It's not writing an English paper or suffering through Algebra 2. It's bullying that is the worst problem kids and parents face in this back-to-school season and it is rampant. As a therapist I not only work with children who are the constant source of negative fodder but distraught parents who feel such pain for their kids. We need to stop this epidemic.

Who Is Your Anti-You?

By Nick Tasler on September 23, 2014 in Strategic Thinking
Bad decisions in life, love, and business can be avoided by discovering your Anti-You.

Addiction and Petroglyphs, Recovery and Basketball

By Dan Mager MSW on September 23, 2014 in Some Assembly Required
The progression of active addiction is a deviation-amplifying process, much like pushing a wheelbarrow in a rut. Recovery is a deviation-counteracting process that involves consistent course corrections based on conscious awareness of one’s internal and external environment—for which basketball is an excellent analogy. How? You may ask.

The Psychology of Gratitude

By Neel Burton M.D. on September 23, 2014 in Hide and Seek
Gratitude has many benefits, but is hard to cultivate.

Read Lots of Parenting Books but Still Feeling Stuck?

By Erica Reischer Ph.D. on September 23, 2014 in What Great Parents Do
Often, the answer to why we continue to feel stuck lies in the difference between knowing and doing.

Reflections on Residency

By Guest Bloggers on September 23, 2014 in The Guest Room
Like any professional journey, becoming a psychologist has its triumphs and challenges, its ups and downs. Here are important things to remember along the way.

When Sex Addicts Reveal Everything to Spouses

When it's time to confess sexually addictive behaviors to a spouse, a therapeutic disclosure process serves as a healthy container for the truths and feelings of both parties.

5 Surefire Ways to Kill a Relationship

By Peg Streep on September 23, 2014 in Tech Support
Taking a serious look at what research knows to be the behaviors and stances most likely to take a marriage down

5 Secret Messages Your Body Language Sends

Body language, or nonverbal communication, is not a formal language like verbal communication. There are, however, subtle nonverbal cues that often occur out of awareness that can have a powerful impact on others. Here are some of the common, but lesser-known body language cues.

How to Make Frustration Work for You

Frustration is a good thing because it tells you when Plan B is a better use of your energy. Our frustrations are often blamed on modern society, but monkeys had the same frustrations 50 million years ago. They evolved a brain that thrives on frustration, and your brain does too.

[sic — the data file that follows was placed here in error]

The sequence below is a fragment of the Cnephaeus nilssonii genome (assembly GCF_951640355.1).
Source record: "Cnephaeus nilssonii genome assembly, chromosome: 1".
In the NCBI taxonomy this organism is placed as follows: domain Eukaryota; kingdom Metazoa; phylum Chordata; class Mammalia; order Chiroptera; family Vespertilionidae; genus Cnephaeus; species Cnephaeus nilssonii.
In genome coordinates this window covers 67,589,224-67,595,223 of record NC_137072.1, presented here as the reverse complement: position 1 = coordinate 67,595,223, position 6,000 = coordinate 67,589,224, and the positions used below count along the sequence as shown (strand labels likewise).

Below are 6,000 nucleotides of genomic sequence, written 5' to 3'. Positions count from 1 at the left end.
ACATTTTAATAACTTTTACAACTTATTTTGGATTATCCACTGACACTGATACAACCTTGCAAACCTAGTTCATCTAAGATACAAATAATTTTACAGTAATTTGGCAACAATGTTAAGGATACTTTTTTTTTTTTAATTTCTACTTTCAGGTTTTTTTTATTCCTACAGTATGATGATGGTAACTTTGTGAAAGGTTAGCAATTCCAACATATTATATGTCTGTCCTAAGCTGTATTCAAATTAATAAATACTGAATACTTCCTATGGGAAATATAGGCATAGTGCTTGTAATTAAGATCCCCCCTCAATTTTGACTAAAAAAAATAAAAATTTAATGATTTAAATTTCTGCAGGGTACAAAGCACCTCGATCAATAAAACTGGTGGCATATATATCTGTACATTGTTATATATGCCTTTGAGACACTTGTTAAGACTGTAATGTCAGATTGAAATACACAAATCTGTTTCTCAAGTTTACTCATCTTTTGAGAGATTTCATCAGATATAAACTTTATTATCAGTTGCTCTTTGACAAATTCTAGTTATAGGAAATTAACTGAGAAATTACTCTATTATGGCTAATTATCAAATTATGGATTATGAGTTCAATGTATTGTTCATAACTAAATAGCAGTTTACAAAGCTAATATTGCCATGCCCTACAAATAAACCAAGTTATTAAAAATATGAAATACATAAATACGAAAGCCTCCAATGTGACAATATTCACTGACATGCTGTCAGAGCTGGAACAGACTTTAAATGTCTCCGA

A Possible Sign That You’re a Narcissist

By Jeremy E Sherman Ph.D. on September 23, 2014 in Ambigamy
We tend to over-diagnose narcissism, accusing people of not caring about others when they just don't care about us as much as we'd like and feel entitled to be cared about. If you're deeply interested in how to diagnose narcissism with authority, it may be because you've got a bit of the old narcissism in you, too. And who doesn't in these times of great expectations?

Surviving Generation Stress: One Act of Kindness

By Kristen Race Ph.D. on September 23, 2014 in Generation Stress
Kindness, and acts of kindness, show up everywhere -- we simply need to take notice of them. In this post, I demonstrate how our brains benefit from performing and/or witnessing acts of kindness, and I share a fun and simple activity for the entire family that will help us all develop the prefrontal cortex of our brains and help grow the positive emotions in all of us.

School Killing Sprees

By Thomas Scheff Ph.D. on September 23, 2014 in Let's Connect
Modern societies have made many gains based on individualism and emphasis on thought and the material world. But it appears that this combination may have had unfortunate effects on the nature of our social-emotional dealings: widespread alienation and mishandling of emotions. These two faults may be causes of violence.

Sugar, Salt, and Multiple Wives

In the human evolutionary past, certain resources (such as sugar, fat, and multiple mates) would have been great for survival and reproduction but difficult to acquire. How has the past elusiveness of these resources shaped human appetites for them?

Healthy Living and the Pain of Procrastination

By Susan McQuillan M.S., RDN on September 23, 2014 in Cravings
You say you want to be healthy but you’re not making the lifestyle changes necessary to reach that goal. Why not? Can’t find the motivation? Afraid you won’t get it right? Don’t have the time? Guess what? You can, you will and you do. You just don’t know it yet.